13 February 1945
On the night of 13 February 1945, as Nazi Germany was collapsing during the last weeks of the Second World War, three hundred Lancaster heavy bombers of the Royal Air Force set off on the first of four air strikes, involving a total of 796 Lancasters and 311 American B-17 flying fortresses. Over the next twenty four hours, all the bombers had just one target, the German city of Dresden.
The planners of Britain’s Bomber Command knew that it was packed with refugees fleeing the advancing Russian armies and that it possessed little, if any, strategic importance.1 The few potential strategic assets that existed, such as the autobahn bridge to the west of the city, the railway bridge across the Elbe and the military barracks, were neither targeted nor damaged in the raid which focused on Dresden’s civilian population. The goal was simple, to incite terror by inflicting indiscriminate death and destruction.
The first wave of Lancasters dropped a mixture of high explosive and incendiary bombs over the city’s medieval old town, which was densely populated and included many timber buildings. A second wave followed three hours later so as to strike once the German rescue crews had been fully deployed. By then, the huge fires from the city could be seen by incoming aircraft from over sixty miles away and smoke from them rose to over 15,000 feet. In total, the two Lancaster raids dropped a total of 2,660 tons of bombs, including 650,000 incendiaries.2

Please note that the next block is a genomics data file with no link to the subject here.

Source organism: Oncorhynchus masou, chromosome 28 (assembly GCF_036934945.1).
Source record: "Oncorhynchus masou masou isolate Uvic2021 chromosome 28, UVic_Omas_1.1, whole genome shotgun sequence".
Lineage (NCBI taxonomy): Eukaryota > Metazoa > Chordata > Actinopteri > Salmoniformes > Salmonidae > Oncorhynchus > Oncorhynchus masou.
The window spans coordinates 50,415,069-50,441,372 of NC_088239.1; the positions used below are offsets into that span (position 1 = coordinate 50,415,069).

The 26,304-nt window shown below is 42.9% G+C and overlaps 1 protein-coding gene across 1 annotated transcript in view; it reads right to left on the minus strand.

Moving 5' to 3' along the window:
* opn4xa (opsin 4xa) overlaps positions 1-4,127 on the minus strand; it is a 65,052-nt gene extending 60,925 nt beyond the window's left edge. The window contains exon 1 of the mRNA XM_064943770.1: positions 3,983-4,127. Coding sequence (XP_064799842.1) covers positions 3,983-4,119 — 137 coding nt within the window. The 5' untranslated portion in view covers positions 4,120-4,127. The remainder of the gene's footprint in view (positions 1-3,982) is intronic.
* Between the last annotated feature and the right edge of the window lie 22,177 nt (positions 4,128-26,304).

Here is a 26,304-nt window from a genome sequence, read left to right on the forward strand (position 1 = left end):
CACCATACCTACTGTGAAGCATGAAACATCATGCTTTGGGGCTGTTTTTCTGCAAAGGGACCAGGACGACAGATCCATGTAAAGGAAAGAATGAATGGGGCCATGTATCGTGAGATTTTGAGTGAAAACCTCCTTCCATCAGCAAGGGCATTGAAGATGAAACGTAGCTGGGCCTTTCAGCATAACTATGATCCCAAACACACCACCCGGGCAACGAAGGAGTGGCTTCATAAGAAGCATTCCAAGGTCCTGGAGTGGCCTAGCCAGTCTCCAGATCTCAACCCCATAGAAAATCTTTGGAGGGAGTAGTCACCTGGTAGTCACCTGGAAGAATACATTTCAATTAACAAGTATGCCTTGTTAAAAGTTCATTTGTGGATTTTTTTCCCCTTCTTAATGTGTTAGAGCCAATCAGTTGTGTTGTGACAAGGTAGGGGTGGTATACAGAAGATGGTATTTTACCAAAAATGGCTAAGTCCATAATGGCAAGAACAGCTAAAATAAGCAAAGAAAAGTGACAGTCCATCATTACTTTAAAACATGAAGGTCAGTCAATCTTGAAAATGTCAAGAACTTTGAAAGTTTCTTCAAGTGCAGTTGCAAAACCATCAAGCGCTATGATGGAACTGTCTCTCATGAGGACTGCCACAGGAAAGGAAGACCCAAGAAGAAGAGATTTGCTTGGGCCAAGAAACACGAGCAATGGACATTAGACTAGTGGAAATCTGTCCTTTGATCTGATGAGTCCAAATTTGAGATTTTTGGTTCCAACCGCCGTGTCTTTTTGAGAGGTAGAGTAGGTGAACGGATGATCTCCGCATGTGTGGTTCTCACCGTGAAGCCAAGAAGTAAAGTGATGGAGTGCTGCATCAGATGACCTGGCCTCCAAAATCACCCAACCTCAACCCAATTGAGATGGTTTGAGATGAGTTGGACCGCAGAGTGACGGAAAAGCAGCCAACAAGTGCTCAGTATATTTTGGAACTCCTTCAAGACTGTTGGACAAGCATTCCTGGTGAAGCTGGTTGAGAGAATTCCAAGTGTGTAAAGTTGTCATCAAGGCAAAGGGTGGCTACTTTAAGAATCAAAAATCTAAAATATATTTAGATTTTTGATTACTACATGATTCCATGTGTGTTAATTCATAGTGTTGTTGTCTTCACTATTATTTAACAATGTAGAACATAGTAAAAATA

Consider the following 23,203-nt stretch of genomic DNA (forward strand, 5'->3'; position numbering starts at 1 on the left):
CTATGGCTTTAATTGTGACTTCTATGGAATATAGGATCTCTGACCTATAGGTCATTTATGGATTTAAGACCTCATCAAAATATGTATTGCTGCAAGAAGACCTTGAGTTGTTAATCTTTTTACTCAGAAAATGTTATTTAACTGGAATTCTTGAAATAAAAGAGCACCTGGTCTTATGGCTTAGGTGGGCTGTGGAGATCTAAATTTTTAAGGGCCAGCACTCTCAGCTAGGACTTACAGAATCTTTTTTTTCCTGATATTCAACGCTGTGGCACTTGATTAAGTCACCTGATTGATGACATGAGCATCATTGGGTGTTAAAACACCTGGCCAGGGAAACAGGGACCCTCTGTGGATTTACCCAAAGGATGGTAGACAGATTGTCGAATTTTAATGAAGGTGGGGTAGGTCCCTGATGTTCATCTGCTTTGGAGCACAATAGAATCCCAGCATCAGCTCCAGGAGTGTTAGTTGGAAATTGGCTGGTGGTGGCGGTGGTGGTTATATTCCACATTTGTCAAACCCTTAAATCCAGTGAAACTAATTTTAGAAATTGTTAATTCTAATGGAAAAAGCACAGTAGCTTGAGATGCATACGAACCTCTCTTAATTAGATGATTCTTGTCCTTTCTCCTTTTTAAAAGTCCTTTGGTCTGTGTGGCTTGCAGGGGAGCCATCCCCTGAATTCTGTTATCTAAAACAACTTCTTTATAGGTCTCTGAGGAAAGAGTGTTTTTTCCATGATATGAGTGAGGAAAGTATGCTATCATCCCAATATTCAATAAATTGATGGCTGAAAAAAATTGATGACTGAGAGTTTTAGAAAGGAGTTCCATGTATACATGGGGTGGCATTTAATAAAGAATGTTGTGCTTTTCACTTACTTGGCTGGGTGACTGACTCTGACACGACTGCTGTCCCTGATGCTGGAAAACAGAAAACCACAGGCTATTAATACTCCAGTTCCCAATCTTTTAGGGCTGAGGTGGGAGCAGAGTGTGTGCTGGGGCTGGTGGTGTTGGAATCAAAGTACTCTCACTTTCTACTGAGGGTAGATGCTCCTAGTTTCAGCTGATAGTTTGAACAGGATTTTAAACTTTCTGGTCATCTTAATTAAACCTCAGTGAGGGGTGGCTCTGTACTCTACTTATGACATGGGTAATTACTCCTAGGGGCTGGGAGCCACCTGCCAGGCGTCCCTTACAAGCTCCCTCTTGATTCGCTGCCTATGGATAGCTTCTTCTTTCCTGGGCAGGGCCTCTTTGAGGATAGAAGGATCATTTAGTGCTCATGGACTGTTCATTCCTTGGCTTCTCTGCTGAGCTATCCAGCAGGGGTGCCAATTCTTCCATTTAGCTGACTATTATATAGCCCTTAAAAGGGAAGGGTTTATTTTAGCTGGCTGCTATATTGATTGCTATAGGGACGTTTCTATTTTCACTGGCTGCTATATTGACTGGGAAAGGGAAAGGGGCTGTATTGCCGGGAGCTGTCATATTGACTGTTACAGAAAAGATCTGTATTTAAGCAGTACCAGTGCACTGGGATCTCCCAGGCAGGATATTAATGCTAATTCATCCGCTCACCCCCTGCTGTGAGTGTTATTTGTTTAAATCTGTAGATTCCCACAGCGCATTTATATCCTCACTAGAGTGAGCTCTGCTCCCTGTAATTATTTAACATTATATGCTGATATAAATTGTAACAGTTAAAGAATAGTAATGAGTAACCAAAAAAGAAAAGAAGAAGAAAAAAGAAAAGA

As had occurred in previous RAF raids on Hamburg and Kassel, the initial fires quickly merged into one enormous inferno. When American B-17s attacked the following day, dropping 1,116 tons during two raids, their vision was obstructed by vast clouds of smoke and by the end of that day the Allied bombing had burned down 75,000 homes and 15 square miles of the city, while killing at least 25,000 and by some estimates up to 50,000 of the city’s inhabitants.3
Two days later an RAF officer at a news conference explained that German cities were now being bombed with the aim of ‘causing panic and destroying morale.’4 As ‘an aviation authority’ explained in the Newcastle Evening Chronicle, ‘bombing from now on becomes less a matter of reducing the enemy’s future strength in the field by raids on his production centres and more a matter of bombing for the knock out.’5 Other newspapers justified the targeting of German civilians, in the words of the Gloucestershire Echo as ‘a penance for their immeasurable crimes,’ insisting that ‘they deserve all they get because they believed, as we believed, that modern warfare inevitably would produce the condition to which only now the war is reducing its victims.’6
- Richard Overy, The Bombing War: Europe 1939-1945, Allen Lane, London, 2013. pp. 394-395 and Martin Middlebrook and Chris Everitt, The Bomber Command Diaries: An Operational Reference Book, 1939-1945, Pen and Sword Aviation, Barnsley, 2019, p. 663.
- ‘650,000 incendiaries on Dresden in One Raid,’ The Daily Herald, 15 February 1945, p. 1 and Martin Middlebrook and Chris Everitt op. cit., p. 663.
- Richard Overy, op. cit., p. 395 and Martin Middlebrook and Chris Everitt op. cit., p. 663.
- Richard Overy, op. cit., p. 395.
- Walt Whitman, ‘Bombing for the Final Knock Out,’ The Newcastle Evening Chronicle, 28 February 1945, p. 2.
- Argus, ‘Way of the War: Germany’s Wagnerian Heroics Delay the End,’ The Gloucestershire Echo, 24 February 1945, p. 3.
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